Tuesday, May 28, 2013

Top 10 Most Unusual Flying And Gliding Animals

A number of animals have evolved aerial locomotion, either by flight or by gliding. Flight has evolved at least four times, in the insects, birds, pterosaurs and bats, while gliding has evolved mostly among rainforest animals, especially in Asia’s rainforests where the trees are tall and widely spaced. Here is our list of top 10 most unusual flying and gliding animal creatures:

1. Gliding Ants
Gliding ants are arboreal ants that have abilities of controling the direction of their descent and returning to their home tree trunk when they fall from branches, using visual cues to locate the trunk. They are first discovered by the insect ecologist Stephen P. Yanoviak. Some researches have shown that the gliding ants have an 85% chance of landing successfully on the same tree, as compared to 5% if they were simply parachuting like normal ants.

2. Flying Phalangers
For those who don’t know, the phalangers are apparently an Australian subfamily of possum. Flying phalangers are small (about 400 mm, counting the tail) and have folds of loose skin which help them to glide from tree to tree by jumping and holding out their limbs spread-eagle. They also have flat tails which that they use as rudders while gliding. They are able to glide through the air for up to 140 meters. The most famous flying phalanger is the sugar glider.

3. Flying Lemurs
Philippine Flying Lemur
Sunda Flying Lemur
Although called the flying lemurs, these animals can not fly and are not true lemurs; they glide and are comparable to the very large squirrels or the medium-sized possums. Flying lemurs are able to glide long distances between trees using their gliding membrane of skin that extends between their limbs and is as large as is geometrically possible. Unlike other gliding mammals, flying lemurs even have the spaces between the fingers and toes webbed to increase the total surface area (like in the wings of bats). They are know to be bad climbers but they are extremely maneuverable and able to glide over 70 meters from tree to tree with minimal loss of height. There are only two species of flying lemurs in the world – the Philippine flying lemur and the Sunda flying lemur.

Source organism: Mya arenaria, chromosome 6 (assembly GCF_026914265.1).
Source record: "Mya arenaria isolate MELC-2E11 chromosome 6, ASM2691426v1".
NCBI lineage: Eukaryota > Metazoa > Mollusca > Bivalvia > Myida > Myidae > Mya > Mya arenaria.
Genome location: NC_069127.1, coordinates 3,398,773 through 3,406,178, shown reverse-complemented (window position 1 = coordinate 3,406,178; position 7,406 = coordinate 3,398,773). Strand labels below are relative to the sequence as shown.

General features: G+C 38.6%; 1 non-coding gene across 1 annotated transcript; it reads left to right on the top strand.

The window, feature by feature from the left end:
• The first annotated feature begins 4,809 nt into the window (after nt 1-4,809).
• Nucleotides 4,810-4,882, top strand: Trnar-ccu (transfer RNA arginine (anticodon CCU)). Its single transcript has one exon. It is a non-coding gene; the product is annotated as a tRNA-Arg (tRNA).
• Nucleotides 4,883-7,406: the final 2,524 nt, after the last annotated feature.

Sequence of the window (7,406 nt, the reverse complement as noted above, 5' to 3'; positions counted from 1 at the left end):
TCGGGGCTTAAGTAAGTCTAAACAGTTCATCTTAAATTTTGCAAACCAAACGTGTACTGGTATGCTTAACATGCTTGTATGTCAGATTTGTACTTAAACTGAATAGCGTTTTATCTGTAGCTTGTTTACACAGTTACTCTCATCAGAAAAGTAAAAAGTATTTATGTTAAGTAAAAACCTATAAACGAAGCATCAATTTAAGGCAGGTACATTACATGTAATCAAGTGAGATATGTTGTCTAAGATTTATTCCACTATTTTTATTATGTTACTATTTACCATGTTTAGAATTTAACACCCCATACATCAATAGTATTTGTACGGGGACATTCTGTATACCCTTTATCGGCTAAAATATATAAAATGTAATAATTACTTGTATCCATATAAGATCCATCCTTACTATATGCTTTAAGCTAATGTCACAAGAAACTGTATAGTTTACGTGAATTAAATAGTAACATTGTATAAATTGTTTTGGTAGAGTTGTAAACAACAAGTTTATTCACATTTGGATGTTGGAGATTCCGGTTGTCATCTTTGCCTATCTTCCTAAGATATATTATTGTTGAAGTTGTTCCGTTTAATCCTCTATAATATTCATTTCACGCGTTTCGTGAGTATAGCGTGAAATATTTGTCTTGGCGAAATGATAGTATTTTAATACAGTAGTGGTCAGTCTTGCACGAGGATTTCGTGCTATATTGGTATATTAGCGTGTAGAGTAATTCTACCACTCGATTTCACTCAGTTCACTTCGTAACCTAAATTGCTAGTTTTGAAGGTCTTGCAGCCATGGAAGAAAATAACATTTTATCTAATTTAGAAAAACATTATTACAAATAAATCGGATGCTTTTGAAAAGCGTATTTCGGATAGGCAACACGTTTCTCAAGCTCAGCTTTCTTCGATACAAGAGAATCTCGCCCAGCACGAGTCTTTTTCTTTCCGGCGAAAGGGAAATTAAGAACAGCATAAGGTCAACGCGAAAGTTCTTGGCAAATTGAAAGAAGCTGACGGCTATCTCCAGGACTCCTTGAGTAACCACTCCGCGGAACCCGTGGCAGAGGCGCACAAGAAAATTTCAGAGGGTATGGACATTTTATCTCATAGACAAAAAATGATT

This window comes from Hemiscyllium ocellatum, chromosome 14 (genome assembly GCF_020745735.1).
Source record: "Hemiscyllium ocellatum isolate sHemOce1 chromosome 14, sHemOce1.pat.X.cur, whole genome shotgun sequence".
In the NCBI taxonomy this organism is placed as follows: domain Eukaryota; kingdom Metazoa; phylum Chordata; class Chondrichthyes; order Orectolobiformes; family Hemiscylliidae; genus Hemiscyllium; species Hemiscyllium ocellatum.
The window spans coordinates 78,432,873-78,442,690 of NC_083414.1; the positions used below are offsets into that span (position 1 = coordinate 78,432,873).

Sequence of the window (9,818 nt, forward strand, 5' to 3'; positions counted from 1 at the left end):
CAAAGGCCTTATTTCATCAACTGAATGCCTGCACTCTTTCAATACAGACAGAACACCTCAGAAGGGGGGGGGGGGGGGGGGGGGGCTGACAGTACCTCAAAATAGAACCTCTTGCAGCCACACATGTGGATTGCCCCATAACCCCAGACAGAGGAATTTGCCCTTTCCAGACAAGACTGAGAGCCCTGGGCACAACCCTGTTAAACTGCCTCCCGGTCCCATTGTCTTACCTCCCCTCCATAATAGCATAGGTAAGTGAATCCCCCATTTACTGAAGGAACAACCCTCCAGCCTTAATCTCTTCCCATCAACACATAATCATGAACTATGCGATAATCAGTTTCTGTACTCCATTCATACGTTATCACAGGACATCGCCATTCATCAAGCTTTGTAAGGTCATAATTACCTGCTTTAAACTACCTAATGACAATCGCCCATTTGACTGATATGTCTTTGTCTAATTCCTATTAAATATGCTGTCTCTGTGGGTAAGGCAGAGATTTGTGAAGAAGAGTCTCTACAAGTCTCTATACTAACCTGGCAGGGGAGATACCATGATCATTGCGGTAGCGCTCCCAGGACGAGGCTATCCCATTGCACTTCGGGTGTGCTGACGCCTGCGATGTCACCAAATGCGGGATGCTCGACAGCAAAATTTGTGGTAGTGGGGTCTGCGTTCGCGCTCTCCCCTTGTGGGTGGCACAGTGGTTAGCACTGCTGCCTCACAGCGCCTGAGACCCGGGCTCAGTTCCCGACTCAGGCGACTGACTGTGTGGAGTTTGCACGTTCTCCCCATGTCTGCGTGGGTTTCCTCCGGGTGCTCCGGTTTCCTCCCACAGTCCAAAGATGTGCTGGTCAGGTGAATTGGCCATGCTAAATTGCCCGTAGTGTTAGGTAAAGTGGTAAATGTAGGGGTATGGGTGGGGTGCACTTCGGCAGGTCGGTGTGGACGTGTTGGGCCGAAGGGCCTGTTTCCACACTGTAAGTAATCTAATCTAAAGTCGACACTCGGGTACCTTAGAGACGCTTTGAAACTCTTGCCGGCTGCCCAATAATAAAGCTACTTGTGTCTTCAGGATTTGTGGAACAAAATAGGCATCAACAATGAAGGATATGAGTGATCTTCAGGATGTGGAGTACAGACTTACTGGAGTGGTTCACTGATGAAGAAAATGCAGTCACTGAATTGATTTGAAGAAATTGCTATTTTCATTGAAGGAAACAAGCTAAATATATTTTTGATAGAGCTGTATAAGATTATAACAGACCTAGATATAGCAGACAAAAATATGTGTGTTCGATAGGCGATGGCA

4. Flying Snakes
The flying snake is a species of snake that can be found in Southeast Asia, India, southernmost China and Sri Lanka. Although the flying snakes are mildly venomous, they are considered harmless because their poison is not dangerous to humans. Flying snakes can’t really fly since they can’t actually gain altitude. They are gliders that use the speed of the fall and contortions of their bodies to catch the air and generate lift. Before the take-off, a flying snake will dangle on the end of a branch in a J shape. It propels itself from the branch with the lower half of its body, forms her body quickly into an S shape, and flattens to about twice its normal width, giving its body a concave C shape, which can trap air. The snake can make turns by undulating back and forth.

5. Flying Lizards
There are around 30 species of lizard of the genus Draco (also known as Flying Dragons) found in Sri Lanka, India, and Southeast Asia. These lizards can glide for over 60 m and over this distance they lose 10 m in height, which is quite some distance, since one of these lizards is only around 20 cm long. The flying lizards have ability to extend the ribs and their connecting membrane in order to create a wing. They also have flattened and wing-like hindlimbs, and a small set of flaps on their neck that serve them as a horizontal stabilizer. These lizards live in trees but nest on the forest floor and only time a flying lizard ventures to the ground is when a female is ready to lay her eggs.